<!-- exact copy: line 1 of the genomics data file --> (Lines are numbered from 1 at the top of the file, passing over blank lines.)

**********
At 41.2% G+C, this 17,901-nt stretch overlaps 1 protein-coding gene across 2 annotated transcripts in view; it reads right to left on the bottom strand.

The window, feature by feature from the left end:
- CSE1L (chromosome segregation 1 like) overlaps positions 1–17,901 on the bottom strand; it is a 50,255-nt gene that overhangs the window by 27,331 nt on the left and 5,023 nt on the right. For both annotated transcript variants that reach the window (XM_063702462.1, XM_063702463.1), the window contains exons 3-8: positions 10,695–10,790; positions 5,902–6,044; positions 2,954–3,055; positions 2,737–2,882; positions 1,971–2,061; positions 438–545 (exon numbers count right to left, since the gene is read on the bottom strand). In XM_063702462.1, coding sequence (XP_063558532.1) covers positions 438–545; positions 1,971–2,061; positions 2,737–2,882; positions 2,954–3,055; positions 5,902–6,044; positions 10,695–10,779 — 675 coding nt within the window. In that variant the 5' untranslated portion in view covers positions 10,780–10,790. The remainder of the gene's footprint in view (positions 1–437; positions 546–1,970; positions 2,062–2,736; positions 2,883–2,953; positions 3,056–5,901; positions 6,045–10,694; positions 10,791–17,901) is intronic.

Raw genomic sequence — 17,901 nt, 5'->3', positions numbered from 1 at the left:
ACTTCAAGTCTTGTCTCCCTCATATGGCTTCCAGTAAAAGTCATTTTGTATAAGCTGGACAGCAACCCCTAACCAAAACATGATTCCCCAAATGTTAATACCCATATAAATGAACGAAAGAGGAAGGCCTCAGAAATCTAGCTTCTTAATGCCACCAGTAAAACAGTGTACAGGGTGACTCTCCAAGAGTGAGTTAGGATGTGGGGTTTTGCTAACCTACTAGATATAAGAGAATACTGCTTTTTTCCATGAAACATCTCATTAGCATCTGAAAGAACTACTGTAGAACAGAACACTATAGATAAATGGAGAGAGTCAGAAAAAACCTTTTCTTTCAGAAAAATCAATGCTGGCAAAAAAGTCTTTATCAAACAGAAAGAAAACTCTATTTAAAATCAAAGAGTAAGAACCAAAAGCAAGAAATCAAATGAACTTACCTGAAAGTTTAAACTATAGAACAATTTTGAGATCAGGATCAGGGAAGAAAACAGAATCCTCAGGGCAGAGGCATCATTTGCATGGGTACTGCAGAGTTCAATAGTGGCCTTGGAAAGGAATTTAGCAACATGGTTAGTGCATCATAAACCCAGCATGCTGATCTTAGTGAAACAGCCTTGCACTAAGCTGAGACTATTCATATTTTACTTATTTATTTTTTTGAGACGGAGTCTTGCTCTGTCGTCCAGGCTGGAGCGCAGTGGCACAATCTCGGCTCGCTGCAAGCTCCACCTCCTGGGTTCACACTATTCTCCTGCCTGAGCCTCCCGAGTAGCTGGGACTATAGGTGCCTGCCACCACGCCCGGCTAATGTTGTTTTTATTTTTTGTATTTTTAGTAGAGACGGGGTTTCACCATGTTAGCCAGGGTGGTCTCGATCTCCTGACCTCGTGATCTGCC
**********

At 41.2% G+C, this 17,901-nt stretch overlaps 1 protein-coding gene across 2 annotated transcripts in view; it reads right to left on the bottom strand.